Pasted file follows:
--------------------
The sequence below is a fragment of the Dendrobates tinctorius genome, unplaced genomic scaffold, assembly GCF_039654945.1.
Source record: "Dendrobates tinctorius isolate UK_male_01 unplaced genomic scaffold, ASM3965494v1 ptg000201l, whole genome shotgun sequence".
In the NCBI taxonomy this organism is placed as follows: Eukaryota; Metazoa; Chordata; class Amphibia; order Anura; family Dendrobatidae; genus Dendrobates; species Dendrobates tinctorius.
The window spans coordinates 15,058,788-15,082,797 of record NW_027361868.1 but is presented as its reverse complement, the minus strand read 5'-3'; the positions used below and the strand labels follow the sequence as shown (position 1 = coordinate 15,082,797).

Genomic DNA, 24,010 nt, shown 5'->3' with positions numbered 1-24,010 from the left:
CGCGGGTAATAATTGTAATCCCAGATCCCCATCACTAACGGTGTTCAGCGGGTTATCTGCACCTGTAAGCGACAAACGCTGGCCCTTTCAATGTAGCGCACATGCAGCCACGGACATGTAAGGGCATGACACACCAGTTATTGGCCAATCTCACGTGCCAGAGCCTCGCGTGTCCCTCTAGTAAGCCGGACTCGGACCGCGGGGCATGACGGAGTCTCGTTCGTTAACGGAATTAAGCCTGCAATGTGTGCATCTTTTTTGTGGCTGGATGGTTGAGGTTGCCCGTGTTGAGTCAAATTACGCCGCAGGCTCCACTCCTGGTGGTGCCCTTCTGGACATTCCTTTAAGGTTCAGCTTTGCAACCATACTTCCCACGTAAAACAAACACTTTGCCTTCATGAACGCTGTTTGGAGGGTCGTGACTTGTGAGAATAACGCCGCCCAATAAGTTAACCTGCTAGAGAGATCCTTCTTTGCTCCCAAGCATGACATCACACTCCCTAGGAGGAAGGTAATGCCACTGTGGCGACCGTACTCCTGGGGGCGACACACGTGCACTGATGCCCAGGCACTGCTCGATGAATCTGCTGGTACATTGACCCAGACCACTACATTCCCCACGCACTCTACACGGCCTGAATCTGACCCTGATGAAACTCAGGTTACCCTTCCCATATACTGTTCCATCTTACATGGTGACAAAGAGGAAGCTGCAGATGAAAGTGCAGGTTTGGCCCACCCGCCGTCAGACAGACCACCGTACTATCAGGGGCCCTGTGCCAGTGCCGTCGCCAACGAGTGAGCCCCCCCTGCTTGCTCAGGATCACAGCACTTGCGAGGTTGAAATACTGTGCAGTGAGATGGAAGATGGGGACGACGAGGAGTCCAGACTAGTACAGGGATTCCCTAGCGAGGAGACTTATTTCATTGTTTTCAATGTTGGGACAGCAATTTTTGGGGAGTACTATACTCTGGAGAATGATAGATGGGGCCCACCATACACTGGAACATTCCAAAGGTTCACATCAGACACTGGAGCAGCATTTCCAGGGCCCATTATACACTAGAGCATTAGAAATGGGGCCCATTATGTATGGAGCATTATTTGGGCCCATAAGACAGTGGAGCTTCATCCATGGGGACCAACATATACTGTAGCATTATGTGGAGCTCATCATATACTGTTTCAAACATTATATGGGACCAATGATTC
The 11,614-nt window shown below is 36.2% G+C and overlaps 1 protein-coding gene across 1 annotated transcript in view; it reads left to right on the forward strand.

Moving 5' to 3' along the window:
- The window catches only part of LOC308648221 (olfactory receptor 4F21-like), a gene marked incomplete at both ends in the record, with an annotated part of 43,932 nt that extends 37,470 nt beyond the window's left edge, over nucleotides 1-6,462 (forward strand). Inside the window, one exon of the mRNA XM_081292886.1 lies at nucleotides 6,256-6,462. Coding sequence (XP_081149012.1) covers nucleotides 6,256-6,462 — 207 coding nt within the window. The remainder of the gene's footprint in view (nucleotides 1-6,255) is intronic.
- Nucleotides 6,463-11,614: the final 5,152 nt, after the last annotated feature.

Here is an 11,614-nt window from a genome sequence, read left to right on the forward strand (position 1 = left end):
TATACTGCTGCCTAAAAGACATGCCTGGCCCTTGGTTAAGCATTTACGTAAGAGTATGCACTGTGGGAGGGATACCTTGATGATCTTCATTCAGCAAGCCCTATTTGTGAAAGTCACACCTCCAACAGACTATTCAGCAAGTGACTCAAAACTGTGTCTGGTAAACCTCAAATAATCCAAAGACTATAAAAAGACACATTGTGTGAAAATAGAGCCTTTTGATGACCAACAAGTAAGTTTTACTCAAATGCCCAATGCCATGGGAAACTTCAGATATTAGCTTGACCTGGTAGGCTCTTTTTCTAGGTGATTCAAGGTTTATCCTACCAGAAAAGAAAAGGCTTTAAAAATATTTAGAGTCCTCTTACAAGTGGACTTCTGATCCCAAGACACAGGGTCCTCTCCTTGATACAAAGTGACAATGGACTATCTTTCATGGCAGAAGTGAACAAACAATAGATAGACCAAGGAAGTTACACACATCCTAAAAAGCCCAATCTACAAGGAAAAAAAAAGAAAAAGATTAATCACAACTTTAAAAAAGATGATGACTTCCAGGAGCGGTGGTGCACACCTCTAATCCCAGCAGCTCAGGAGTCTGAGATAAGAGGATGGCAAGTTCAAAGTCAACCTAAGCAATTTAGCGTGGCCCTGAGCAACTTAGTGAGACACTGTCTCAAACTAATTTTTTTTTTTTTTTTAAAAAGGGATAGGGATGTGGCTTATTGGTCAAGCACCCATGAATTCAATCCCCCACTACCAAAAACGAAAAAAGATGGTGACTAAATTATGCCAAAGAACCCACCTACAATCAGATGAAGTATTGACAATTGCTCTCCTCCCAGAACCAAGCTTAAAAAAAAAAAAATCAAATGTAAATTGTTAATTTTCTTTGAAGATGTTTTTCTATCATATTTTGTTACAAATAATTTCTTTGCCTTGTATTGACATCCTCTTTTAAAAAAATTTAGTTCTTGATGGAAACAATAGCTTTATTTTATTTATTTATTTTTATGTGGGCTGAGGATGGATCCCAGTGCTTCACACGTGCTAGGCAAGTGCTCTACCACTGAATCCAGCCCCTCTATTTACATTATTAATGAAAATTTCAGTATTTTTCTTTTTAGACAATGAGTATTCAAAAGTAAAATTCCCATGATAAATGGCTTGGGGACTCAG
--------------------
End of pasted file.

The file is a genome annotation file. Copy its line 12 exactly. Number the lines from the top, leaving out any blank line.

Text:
TATACTGCTGCCTAAAAGACATGCCTGGCCCTTGGTTAAGCATTTACGTAAGAGTATGCACTGTGGGAGGGATACCTTGATGATCTTCATTCAGCAAGCCCTATTTGTGAAAGTCACACCTCCAACAGACTATTCAGCAAGTGACTCAAAACTGTGTCTGGTAAACCTCAAATAATCCAAAGACTATAAAAAGACACATTGTGTGAAAATAGAGCCTTTTGATGACCAACAAGTAAGTTTTACTCAAATGCCCAATGCCATGGGAAACTTCAGATATTAGCTTGACCTGGTAGGCTCTTTTTCTAGGTGATTCAAGGTTTATCCTACCAGAAAAGAAAAGGCTTTAAAAATATTTAGAGTCCTCTTACAAGTGGACTTCTGATCCCAAGACACAGGGTCCTCTCCTTGATACAAAGTGACAATGGACTATCTTTCATGGCAGAAGTGAACAAACAATAGATAGACCAAGGAAGTTACACACATCCTAAAAAGCCCAATCTACAAGGAAAAAAAAAGAAAAAGATTAATCACAACTTTAAAAAAGATGATGACTTCCAGGAGCGGTGGTGCACACCTCTAATCCCAGCAGCTCAGGAGTCTGAGATAAGAGGATGGCAAGTTCAAAGTCAACCTAAGCAATTTAGCGTGGCCCTGAGCAACTTAGTGAGACACTGTCTCAAACTAATTTTTTTTTTTTTTTTAAAAAGGGATAGGGATGTGGCTTATTGGTCAAGCACCCATGAATTCAATCCCCCACTACCAAAAACGAAAAAAGATGGTGACTAAATTATGCCAAAGAACCCACCTACAATCAGATGAAGTATTGACAATTGCTCTCCTCCCAGAACCAAGCTTAAAAAAAAAAAAATCAAATGTAAATTGTTAATTTTCTTTGAAGATGTTTTTCTATCATATTTTGTTACAAATAATTTCTTTGCCTTGTATTGACATCCTCTTTTAAAAAAATTTAGTTCTTGATGGAAACAATAGCTTTATTTTATTTATTTATTTTTATGTGGGCTGAGGATGGATCCCAGTGCTTCACACGTGCTAGGCAAGTGCTCTACCACTGAATCCAGCCCCTCTATTTACATTATTAATGAAAATTTCAGTATTTTTCTTTTTAGACAATGAGTATTCAAAAGTAAAATTCCCATGATAAATGGCTTGGGGACTCAG